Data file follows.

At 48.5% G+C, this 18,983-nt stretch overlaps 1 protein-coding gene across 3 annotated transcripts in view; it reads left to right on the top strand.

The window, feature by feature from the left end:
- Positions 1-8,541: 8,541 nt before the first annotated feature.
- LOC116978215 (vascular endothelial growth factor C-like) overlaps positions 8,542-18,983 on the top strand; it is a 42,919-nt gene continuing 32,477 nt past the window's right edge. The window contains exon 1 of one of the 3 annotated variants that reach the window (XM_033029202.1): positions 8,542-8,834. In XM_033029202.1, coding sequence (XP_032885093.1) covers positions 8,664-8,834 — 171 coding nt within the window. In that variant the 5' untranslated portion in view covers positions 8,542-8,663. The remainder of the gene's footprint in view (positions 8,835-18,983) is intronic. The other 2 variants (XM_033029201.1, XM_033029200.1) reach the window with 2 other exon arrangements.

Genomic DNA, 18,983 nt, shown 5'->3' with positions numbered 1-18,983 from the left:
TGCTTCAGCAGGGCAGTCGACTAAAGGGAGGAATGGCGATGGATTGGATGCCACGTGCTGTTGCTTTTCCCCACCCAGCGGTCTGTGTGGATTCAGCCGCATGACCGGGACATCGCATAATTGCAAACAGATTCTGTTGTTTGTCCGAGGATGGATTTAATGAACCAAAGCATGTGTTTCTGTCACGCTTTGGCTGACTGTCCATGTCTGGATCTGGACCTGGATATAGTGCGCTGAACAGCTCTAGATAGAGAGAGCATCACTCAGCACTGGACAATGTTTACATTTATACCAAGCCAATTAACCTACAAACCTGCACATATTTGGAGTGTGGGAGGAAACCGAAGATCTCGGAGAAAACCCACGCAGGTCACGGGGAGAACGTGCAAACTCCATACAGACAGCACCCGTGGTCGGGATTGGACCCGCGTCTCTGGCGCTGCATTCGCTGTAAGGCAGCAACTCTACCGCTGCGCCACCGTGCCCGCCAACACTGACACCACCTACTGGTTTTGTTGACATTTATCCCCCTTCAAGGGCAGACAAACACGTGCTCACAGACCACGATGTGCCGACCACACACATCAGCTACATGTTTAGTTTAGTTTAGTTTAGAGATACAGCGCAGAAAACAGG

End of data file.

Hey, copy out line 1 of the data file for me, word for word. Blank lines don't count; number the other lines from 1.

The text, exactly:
At 48.5% G+C, this 18,983-nt stretch overlaps 1 protein-coding gene across 3 annotated transcripts in view; it reads left to right on the top strand.